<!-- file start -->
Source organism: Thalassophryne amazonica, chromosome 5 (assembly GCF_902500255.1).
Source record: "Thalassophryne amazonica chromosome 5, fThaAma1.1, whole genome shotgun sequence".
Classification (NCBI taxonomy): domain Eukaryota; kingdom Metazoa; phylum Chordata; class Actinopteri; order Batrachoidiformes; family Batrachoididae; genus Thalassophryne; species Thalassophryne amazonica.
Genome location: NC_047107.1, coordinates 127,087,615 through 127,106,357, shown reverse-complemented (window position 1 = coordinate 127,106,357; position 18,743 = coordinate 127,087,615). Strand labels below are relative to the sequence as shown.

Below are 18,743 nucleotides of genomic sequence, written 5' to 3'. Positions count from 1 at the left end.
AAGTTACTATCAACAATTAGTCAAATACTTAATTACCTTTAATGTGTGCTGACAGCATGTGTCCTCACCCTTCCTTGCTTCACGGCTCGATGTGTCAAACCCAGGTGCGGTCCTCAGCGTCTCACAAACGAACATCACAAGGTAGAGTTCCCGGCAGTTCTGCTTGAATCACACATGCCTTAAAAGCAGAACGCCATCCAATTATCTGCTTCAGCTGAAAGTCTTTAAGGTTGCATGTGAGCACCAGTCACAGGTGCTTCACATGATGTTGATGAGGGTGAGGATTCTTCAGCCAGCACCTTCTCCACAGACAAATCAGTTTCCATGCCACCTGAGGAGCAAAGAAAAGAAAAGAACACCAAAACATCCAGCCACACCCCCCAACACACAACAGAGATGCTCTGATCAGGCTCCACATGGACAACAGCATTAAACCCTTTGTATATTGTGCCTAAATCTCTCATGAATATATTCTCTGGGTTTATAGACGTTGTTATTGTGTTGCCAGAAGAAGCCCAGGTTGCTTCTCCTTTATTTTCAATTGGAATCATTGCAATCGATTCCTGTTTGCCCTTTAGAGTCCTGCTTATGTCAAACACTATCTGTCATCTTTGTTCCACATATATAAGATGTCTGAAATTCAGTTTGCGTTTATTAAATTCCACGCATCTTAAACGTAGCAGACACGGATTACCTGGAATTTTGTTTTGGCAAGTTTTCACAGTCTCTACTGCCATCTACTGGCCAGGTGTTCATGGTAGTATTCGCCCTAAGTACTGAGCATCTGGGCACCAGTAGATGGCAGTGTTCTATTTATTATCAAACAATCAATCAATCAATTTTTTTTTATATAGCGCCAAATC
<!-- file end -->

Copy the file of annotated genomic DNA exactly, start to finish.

Source organism: Thalassophryne amazonica, chromosome 5 (assembly GCF_902500255.1).
Source record: "Thalassophryne amazonica chromosome 5, fThaAma1.1, whole genome shotgun sequence".
Classification (NCBI taxonomy): domain Eukaryota; kingdom Metazoa; phylum Chordata; class Actinopteri; order Batrachoidiformes; family Batrachoididae; genus Thalassophryne; species Thalassophryne amazonica.
Genome location: NC_047107.1, coordinates 127,087,615 through 127,106,357, shown reverse-complemented (window position 1 = coordinate 127,106,357; position 18,743 = coordinate 127,087,615). Strand labels below are relative to the sequence as shown.

Below are 18,743 nucleotides of genomic sequence, written 5' to 3'. Positions count from 1 at the left end.
AAGTTACTATCAACAATTAGTCAAATACTTAATTACCTTTAATGTGTGCTGACAGCATGTGTCCTCACCCTTCCTTGCTTCACGGCTCGATGTGTCAAACCCAGGTGCGGTCCTCAGCGTCTCACAAACGAACATCACAAGGTAGAGTTCCCGGCAGTTCTGCTTGAATCACACATGCCTTAAAAGCAGAACGCCATCCAATTATCTGCTTCAGCTGAAAGTCTTTAAGGTTGCATGTGAGCACCAGTCACAGGTGCTTCACATGATGTTGATGAGGGTGAGGATTCTTCAGCCAGCACCTTCTCCACAGACAAATCAGTTTCCATGCCACCTGAGGAGCAAAGAAAAGAAAAGAACACCAAAACATCCAGCCACACCCCCCAACACACAACAGAGATGCTCTGATCAGGCTCCACATGGACAACAGCATTAAACCCTTTGTATATTGTGCCTAAATCTCTCATGAATATATTCTCTGGGTTTATAGACGTTGTTATTGTGTTGCCAGAAGAAGCCCAGGTTGCTTCTCCTTTATTTTCAATTGGAATCATTGCAATCGATTCCTGTTTGCCCTTTAGAGTCCTGCTTATGTCAAACACTATCTGTCATCTTTGTTCCACATATATAAGATGTCTGAAATTCAGTTTGCGTTTATTAAATTCCACGCATCTTAAACGTAGCAGACACGGATTACCTGGAATTTTGTTTTGGCAAGTTTTCACAGTCTCTACTGCCATCTACTGGCCAGGTGTTCATGGTAGTATTCGCCCTAAGTACTGAGCATCTGGGCACCAGTAGATGGCAGTGTTCTATTTATTATCAAACAATCAATCAATCAATTTTTTTTTATATAGCGCCAAATC